Heterolepis capensis Smith, 1847, Eastern districts of Cape Province, South Africa. Three subspecies are recognized.
OTHER COMMON NAMES German: Kap-Feilennatter.
As with other filesnakes, the body of this species has the distinctive triangular cross-section that inspired the common name. The shape results from highly modified vertebrae, which have long processes that project dorsally and laterally. Reaching about 60 in (1.5 m) in length, this species has narrow, keeled dorsal scales with patches of bare skin between them and an enlarged row of scales down the center of the back. The dorsal color is gray or dark brown, with a white or yellow mid-dorsal stripe.
Ranges through most of sub-Saharan Africa, from Cameroon and Somalia to the Cape.
The Cape filesnake occupies a variety of habitats but is especially prevalent in savannas.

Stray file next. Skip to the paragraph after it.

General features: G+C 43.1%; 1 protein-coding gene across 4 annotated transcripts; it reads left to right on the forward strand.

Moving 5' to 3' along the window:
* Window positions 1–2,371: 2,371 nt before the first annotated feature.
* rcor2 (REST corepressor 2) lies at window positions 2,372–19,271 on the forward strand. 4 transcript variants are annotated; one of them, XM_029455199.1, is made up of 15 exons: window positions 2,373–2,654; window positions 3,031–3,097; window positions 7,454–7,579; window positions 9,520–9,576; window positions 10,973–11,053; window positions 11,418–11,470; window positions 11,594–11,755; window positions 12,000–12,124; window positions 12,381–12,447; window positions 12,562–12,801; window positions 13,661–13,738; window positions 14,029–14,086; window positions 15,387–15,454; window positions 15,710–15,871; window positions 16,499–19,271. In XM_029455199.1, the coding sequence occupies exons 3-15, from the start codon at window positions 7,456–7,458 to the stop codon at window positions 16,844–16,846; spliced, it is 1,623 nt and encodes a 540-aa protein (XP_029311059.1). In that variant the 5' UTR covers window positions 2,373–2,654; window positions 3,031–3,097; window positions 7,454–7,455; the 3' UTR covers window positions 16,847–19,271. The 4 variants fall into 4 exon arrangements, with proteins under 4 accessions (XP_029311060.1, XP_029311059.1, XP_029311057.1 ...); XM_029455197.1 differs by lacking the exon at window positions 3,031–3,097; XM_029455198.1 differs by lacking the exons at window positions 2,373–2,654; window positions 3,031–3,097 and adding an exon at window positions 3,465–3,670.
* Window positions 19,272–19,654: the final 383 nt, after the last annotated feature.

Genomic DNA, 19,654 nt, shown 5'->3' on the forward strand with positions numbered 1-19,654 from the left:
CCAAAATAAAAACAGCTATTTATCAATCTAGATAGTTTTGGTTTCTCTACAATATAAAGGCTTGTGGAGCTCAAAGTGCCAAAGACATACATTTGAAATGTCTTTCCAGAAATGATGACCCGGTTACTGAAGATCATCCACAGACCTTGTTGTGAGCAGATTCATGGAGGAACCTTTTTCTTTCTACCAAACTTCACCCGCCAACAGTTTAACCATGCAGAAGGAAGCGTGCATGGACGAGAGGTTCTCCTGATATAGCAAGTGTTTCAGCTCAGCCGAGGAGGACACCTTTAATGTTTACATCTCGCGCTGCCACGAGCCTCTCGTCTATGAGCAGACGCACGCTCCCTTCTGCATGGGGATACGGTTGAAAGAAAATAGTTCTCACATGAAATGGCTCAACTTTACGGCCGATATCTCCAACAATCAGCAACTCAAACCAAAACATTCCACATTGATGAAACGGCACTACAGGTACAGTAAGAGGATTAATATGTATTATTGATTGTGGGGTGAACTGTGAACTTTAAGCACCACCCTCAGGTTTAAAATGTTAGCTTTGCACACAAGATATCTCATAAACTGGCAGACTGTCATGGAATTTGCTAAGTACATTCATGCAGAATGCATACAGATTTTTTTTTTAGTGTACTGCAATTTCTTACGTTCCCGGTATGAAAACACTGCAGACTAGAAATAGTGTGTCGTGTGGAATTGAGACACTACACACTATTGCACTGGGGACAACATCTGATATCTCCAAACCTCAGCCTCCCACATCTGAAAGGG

This is a terrestrial species that is active nocturnally. FEEDING ECOLOGY AND DIET
Although the Cape filesnake feeds on a variety of vertebrates, including lizards and mammals, snakes are the preferred prey. This species constricts its prey and may consume snakes that are very long relative to its own body.
This species is oviparous, usually laying about six eggs. The hatchlings are large, about 15.8 in (40 cm) in length.
SIGNIFICANCE TO HUMANS None known. ♦
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